This is also an opportunity for your kids to step-up when it comes to chores and helping the house stay clean! Children cope better when helping others because it creates a sense of control and helps them feel better about themselves.
8. Keep conversations honest
Continue to answer questions and have honest conversations about what is happening. The National Child Traumatic Stress Network suggests telling children exactly how the disaster affects their family, school, and community. Of course, what you discuss with your child depends on their age and developmental level.
They may be worried about the safety of their friends or extended family. Be honest if you really don’t know, but reassure them that communities are working hard to keep things under control. Focus on the steps you are taking as a family to be safe.
9. Know that kids are always listening
Kenneth R. Ginsburg, MD explains, that our kids are always listening…
“Children rely on us so heavily to figure out how to interpret dire events that we need to be aware of the many different ways they learn from us and other adults. They listen to our words, notice the level of stress that our bodies communicate, watch whether we follow routines, and see whether we change our tone or attitude when we talk to others.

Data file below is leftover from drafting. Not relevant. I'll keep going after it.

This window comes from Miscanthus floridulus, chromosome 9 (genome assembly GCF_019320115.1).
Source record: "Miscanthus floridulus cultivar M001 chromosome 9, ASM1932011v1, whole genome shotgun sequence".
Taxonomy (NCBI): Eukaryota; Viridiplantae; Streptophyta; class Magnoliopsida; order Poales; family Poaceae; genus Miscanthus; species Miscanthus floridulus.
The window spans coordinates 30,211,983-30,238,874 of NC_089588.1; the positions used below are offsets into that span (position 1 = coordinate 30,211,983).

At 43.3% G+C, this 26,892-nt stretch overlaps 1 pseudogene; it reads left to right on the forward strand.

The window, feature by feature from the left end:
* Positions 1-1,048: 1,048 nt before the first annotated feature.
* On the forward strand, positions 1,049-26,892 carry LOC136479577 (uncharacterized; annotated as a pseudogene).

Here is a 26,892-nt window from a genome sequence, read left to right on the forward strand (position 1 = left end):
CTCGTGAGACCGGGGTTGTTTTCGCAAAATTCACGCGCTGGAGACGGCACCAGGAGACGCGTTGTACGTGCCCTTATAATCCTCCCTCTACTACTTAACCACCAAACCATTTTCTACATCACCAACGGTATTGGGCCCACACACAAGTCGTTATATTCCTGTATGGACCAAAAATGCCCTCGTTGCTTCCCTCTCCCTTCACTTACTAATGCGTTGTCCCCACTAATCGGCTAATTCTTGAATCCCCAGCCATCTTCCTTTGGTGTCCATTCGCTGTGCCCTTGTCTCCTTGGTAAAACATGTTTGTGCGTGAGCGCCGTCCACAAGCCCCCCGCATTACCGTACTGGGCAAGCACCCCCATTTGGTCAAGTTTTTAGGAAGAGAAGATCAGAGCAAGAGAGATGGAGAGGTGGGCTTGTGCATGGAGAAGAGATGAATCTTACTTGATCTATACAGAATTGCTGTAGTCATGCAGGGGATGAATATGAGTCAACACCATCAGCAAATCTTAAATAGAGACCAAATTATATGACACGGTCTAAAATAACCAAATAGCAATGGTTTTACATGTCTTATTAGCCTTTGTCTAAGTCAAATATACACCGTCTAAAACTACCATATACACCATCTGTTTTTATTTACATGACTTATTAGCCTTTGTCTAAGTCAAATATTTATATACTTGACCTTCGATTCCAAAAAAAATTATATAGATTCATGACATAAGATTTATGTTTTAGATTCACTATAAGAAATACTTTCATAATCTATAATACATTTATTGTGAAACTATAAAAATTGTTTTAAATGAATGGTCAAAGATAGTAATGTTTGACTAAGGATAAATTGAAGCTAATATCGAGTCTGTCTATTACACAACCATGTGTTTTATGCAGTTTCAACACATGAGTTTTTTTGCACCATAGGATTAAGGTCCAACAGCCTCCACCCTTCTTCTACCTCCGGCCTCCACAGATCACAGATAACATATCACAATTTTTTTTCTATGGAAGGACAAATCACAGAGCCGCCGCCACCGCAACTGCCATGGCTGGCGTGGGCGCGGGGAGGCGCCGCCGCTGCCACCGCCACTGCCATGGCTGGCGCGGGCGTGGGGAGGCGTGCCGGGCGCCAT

If we cannot maintain a consistent air of calm with friends or other adults, we should have those conversations in private, away from children, and preferably without children knowing that adults are speaking secretly, which will only raise their anxiety and undercut the sense of security we’re trying to communicate.”
Be smart about your conversations.
10. Remember self-care is not about duration — it’s about frequency
Our kids feel stressed when we are stressed. In the midst of all this, don’t forget to take care of yourself too. Author Erica Layne explains that parents “need small, consistent acts of self-compassion, threaded throughout days and weeks.”
These twenty-four self-care practices are not just more things to add to your to-do list. (Heaven knows, you have plenty on your plate.) They’re simple practices to help you realign yourself, when the going gets tough, with that lens of love you want to see the world through.
. . .
One final reminder,
Give yourself some grace
If you are struggling, give yourself some leeway. Many parents will be working from home, and, if this quarantine is lengthy, we will all need to find ways to make this work. Practice the ‘other’ serenity prayer inspired by Eleanor Brownn as we move forward…
Please grant me the serenity to stop beating myself up for not doing things perfectly, the courage to forgive myself because I always try my best, and the wisdom to know that I’m a good person with a kind heart.”
It’s okay to loosen your grip and let some things go. You’ve got this.
Please share this message with other parents who you feel need support.